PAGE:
Hello there! Sorry about my lack of updates this weekend, I had a wee bit of sickness that took me out of commission for about 24 hours. Feeling much better though!
On Friday, before I got sick, my roommates and I explored the Forum and the Colosseum, which we had only previously seen from the outside and at night. As I said before, ruins lay all over the city, and they just kind of pop up into the landscape. Because of African dust off the Mediterranean and thousands of years of settling, Rome of today is actually built on top of Ancient Rome. The Forum sits below street level--by a good 2 stories. The columns and arches are huge. I know that is the word that I keep using to describe these things, but you look at these ancient structures and wonder how the heck they built them without cranes or bulldozers. I wished that they had an artist's rendering of what it might have looked like, because a lot of things in the Forum are big hunks of marble. Nothing is labeled or described though--maybe even the experts have no idea what some things used to be. The cobblestones that cover Rome are simply rocks in the Forum. Large rocks with big spaces in between. Kind of like playing ancient hopscotch. On the Palatine Hill, there is an ancient garden with orange trees. People actually eat the oranges--we couldn't try one since all of the easily-accessible ones had been taken!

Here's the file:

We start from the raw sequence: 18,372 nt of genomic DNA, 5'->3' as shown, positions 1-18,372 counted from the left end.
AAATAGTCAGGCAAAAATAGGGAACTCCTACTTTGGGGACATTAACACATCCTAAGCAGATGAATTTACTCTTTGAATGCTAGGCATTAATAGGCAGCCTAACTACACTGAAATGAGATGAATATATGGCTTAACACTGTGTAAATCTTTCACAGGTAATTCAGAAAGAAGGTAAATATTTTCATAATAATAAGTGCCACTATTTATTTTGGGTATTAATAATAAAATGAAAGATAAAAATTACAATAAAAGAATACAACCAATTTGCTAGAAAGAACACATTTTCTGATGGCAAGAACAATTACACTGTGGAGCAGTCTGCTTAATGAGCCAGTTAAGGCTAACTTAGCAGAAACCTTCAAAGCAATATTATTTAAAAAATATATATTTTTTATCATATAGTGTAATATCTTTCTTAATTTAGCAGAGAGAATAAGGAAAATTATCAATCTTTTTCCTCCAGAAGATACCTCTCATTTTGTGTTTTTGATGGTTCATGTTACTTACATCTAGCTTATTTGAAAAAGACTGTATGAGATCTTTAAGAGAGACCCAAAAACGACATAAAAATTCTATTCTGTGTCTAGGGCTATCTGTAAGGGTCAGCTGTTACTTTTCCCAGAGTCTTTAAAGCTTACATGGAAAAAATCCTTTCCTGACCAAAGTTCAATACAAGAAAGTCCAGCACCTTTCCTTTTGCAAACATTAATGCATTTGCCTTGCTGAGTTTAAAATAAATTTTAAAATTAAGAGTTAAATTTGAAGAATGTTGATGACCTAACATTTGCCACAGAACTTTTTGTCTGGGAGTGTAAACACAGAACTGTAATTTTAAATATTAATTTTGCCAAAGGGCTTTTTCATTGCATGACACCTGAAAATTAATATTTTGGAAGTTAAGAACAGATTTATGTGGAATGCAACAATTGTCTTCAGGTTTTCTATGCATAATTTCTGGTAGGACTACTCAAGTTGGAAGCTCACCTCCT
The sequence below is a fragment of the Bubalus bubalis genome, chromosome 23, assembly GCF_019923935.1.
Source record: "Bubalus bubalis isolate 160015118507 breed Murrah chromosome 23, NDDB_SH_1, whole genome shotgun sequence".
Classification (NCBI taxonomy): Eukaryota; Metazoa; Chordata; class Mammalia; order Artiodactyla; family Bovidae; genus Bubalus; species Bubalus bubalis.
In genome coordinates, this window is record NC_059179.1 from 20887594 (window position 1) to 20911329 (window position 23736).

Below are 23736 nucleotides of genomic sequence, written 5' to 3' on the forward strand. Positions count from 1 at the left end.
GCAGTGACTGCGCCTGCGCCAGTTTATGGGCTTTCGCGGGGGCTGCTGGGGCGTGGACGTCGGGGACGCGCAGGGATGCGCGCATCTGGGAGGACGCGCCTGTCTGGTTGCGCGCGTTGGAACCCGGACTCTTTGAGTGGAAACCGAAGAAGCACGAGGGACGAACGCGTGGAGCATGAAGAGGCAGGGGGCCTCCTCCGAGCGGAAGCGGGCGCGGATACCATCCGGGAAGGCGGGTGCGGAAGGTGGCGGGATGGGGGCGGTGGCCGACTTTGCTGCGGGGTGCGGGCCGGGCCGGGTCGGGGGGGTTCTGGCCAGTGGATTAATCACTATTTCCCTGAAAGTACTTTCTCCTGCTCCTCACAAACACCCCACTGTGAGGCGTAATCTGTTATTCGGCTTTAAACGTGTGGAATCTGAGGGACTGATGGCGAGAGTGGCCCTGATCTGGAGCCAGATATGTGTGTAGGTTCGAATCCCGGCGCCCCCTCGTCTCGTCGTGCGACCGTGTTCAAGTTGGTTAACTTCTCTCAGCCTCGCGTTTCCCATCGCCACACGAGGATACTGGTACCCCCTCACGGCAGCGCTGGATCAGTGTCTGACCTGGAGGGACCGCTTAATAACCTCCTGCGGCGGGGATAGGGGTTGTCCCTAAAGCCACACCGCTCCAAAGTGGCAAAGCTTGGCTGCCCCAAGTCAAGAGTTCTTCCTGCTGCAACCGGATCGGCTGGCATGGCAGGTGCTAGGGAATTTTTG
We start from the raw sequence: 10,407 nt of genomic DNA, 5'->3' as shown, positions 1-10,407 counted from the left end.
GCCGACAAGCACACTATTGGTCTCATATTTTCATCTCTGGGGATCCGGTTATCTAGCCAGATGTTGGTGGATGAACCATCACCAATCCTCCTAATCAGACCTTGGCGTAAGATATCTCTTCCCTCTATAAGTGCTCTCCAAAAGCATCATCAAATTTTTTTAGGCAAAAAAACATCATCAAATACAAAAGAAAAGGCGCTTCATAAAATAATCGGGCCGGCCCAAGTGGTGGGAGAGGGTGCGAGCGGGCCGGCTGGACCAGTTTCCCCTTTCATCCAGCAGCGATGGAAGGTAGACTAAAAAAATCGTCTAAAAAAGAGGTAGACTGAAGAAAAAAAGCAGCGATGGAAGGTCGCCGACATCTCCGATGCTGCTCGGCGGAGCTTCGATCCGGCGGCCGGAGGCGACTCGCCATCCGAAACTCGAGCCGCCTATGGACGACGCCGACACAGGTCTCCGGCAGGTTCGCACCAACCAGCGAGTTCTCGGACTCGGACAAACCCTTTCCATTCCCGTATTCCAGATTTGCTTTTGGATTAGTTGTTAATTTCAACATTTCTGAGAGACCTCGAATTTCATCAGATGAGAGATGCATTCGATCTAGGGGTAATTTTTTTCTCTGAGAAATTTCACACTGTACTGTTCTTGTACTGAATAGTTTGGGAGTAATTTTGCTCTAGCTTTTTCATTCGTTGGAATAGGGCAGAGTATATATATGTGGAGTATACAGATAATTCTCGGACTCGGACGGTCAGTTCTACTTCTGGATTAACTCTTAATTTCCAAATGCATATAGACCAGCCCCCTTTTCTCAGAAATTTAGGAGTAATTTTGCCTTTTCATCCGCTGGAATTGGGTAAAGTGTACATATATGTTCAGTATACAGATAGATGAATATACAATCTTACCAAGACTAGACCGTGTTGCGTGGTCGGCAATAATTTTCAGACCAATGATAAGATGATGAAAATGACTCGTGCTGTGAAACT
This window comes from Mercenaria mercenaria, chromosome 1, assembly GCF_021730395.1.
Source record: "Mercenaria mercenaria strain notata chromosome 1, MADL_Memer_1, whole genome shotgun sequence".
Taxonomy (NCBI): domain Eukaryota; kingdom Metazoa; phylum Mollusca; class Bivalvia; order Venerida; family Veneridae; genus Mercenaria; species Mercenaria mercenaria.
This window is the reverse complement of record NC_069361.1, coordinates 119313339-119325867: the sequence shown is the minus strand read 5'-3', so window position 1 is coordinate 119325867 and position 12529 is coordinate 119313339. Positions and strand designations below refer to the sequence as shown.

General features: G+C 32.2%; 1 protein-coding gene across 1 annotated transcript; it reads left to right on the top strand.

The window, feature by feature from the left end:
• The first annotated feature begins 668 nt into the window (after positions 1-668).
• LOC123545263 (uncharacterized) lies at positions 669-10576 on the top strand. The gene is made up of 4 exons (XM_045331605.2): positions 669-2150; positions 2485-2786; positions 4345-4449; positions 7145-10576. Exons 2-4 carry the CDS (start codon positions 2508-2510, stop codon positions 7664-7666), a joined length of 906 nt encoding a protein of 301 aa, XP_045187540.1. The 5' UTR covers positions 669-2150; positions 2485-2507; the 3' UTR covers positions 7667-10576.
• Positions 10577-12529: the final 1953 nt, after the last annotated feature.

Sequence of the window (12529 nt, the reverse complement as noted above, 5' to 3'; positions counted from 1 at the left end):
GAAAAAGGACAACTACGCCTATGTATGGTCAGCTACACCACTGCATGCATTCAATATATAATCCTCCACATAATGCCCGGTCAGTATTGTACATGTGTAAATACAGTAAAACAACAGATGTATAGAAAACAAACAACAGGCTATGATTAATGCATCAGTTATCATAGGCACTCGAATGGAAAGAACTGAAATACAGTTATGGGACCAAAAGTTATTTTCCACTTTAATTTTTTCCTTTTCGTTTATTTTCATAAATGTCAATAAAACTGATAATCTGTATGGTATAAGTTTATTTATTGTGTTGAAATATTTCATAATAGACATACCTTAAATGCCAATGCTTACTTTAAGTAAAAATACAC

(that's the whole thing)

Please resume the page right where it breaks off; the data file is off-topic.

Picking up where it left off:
Once out the back exit of the Forum, it's a straight shot to the Colosseum, which you can see the whole time looming in the distance. THIS is when you have to ask yourself, how did they build this?!? The outside is pock-marked, something I don't understand and will have to ask an expert. Ancient construction practices? War wounds? Anyway, the Colosseum is interesting for one big, glaring reason. Most of the inside was built with wood-- the floor the gladiators competed on, the benches the audience sat on. These things, obviously, are not there, so in their place are massive craters-- the skeleton of what it used to look like. Pretty easy to fill in with my imagination (especially having seen Gladiator with Russell Crowe about 50 times) but still strange. Things in the Colosseum, however, are labeled really well in multiple languages, so if you had never even heard of a Gladiatorial fight, you could come out of the Colosseum an expert. (Hear that Julia?)
So the name of this post....SPQR. Any guesses?? Any closet latin scholars out there?? It means "Senatus Populusque Romanus" and was the signature of the Ancient Roman government. They put it everywhere: sculptures, coins, swords, and shields. It means "The Senate and People of Rome" or, basically, be a patriot and live for Rome. Well, it's still ALL OVER the city. Trashcans, manhole covers, city street sweepers. The Romans are still doing everything for the Senate and People of Rome. And there's your Jeopardy trivia for the day!!
Below are a few photos of me in the Forum and Colosseum, as well as some very old "hunks of marble."